Even the newsiest scandal can generate just so much material in any given day. So as l’affaire Lewinsky has unfolded, cable channels and broadcast outlets have taken up some of the slack with reaction from the proverbial man on the street. And a sorry spectacle it has been. The man on the street (who, of course, is often a woman) has not permitted the paucity of hard facts to prevent the most confident assertion of opinion on all sides of the controversy. People often can be heard parroting one party line or another, intoning the cant of others as if it were their own insight. They slip into the self-important manner they’ve learned from talking heads on the nightly news, but without the mastery of basic fact needed to make it palatable. (A word to the wise: Don’t pontificate if the same newscast will soon be showing the pontiff himself, as was often the case when this crisis began.) Listen to enough of the man on the street and one begins to feel that our democratically elected leaders aren’t nearly as bad as they might be. Now, how’s that for a scary thought?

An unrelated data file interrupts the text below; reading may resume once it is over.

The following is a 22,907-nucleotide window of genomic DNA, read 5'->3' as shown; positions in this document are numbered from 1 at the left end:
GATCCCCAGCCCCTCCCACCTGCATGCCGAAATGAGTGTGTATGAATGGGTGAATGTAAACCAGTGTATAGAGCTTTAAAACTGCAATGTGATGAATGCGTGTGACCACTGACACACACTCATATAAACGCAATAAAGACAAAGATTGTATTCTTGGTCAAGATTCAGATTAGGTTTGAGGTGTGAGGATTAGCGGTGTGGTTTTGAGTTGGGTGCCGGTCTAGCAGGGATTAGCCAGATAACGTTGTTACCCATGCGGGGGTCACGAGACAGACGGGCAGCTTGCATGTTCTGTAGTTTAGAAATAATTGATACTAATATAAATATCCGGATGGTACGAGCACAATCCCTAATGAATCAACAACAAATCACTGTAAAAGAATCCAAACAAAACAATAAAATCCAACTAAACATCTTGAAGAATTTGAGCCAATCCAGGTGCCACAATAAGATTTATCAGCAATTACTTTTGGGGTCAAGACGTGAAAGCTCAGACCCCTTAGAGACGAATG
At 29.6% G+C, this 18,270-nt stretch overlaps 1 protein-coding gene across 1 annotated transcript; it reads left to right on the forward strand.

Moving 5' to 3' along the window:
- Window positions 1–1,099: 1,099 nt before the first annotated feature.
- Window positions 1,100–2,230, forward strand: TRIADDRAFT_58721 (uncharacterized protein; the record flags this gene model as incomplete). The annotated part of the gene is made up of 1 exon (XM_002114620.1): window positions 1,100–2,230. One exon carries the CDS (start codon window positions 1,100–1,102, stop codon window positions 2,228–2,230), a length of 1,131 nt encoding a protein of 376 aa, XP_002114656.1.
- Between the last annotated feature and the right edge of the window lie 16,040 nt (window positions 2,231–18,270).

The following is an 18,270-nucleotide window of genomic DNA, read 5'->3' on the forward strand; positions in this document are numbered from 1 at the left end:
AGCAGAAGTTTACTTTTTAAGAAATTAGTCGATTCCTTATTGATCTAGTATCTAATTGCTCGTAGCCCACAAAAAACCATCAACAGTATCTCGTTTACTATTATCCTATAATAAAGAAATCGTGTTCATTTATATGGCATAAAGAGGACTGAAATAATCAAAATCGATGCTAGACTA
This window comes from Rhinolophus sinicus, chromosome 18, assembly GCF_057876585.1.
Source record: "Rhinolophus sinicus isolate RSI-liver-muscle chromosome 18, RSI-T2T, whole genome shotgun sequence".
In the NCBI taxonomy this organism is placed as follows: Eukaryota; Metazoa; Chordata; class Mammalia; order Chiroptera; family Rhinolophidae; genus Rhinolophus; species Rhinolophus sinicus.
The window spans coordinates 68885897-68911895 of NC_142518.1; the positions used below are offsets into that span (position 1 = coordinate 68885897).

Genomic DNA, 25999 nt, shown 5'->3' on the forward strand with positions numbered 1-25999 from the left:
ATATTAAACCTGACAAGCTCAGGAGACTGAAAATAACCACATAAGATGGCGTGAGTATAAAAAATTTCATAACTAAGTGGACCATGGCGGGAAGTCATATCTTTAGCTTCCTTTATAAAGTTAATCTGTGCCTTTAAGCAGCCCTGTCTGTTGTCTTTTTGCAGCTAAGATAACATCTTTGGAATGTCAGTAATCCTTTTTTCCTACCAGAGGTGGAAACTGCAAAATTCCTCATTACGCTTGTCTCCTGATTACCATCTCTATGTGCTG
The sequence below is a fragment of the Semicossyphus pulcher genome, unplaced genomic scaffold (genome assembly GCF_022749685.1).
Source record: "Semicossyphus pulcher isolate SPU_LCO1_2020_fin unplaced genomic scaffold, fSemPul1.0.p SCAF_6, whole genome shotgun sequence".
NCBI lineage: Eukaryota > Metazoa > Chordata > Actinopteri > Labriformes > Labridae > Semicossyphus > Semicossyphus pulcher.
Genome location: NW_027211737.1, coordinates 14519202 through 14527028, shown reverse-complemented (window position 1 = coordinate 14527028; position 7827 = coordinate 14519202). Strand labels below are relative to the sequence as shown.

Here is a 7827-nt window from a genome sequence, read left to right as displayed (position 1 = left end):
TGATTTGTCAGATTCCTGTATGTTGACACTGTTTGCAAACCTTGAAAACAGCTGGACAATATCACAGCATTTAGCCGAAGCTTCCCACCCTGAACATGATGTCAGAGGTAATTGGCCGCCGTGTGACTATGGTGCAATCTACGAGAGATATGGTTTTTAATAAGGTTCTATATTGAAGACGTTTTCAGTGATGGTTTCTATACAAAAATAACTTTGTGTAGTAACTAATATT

Honors for Best Hairdo in a Newspaper Ad go this week to the Star Tribune in Minneapolis. Readers whose career paths have meandered in similarly eccentric fashion will appreciate the campaign’s light touch. (Gabriel Diericks Razidlo of Minneapolis is the agency.) Emblematic of the financial analyst who yearns to be a baker, another ad in the series shows a pie chart consisting of a real pie.